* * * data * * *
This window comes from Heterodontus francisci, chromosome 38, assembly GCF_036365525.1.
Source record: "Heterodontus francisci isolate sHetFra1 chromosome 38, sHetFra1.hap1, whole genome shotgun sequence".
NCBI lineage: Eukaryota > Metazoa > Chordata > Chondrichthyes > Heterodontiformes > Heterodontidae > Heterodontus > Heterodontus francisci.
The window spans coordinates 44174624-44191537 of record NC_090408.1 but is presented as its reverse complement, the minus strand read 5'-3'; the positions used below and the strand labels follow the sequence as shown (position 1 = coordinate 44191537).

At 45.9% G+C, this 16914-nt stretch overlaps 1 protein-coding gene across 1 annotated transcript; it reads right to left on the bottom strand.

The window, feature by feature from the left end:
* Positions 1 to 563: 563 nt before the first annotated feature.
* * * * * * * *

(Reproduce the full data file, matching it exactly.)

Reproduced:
This window comes from Heterodontus francisci, chromosome 38, assembly GCF_036365525.1.
Source record: "Heterodontus francisci isolate sHetFra1 chromosome 38, sHetFra1.hap1, whole genome shotgun sequence".
NCBI lineage: Eukaryota > Metazoa > Chordata > Chondrichthyes > Heterodontiformes > Heterodontidae > Heterodontus > Heterodontus francisci.
The window spans coordinates 44174624-44191537 of record NC_090408.1 but is presented as its reverse complement, the minus strand read 5'-3'; the positions used below and the strand labels follow the sequence as shown (position 1 = coordinate 44191537).

At 45.9% G+C, this 16914-nt stretch overlaps 1 protein-coding gene across 1 annotated transcript; it reads right to left on the bottom strand.

The window, feature by feature from the left end:
* Positions 1 to 563: 563 nt before the first annotated feature.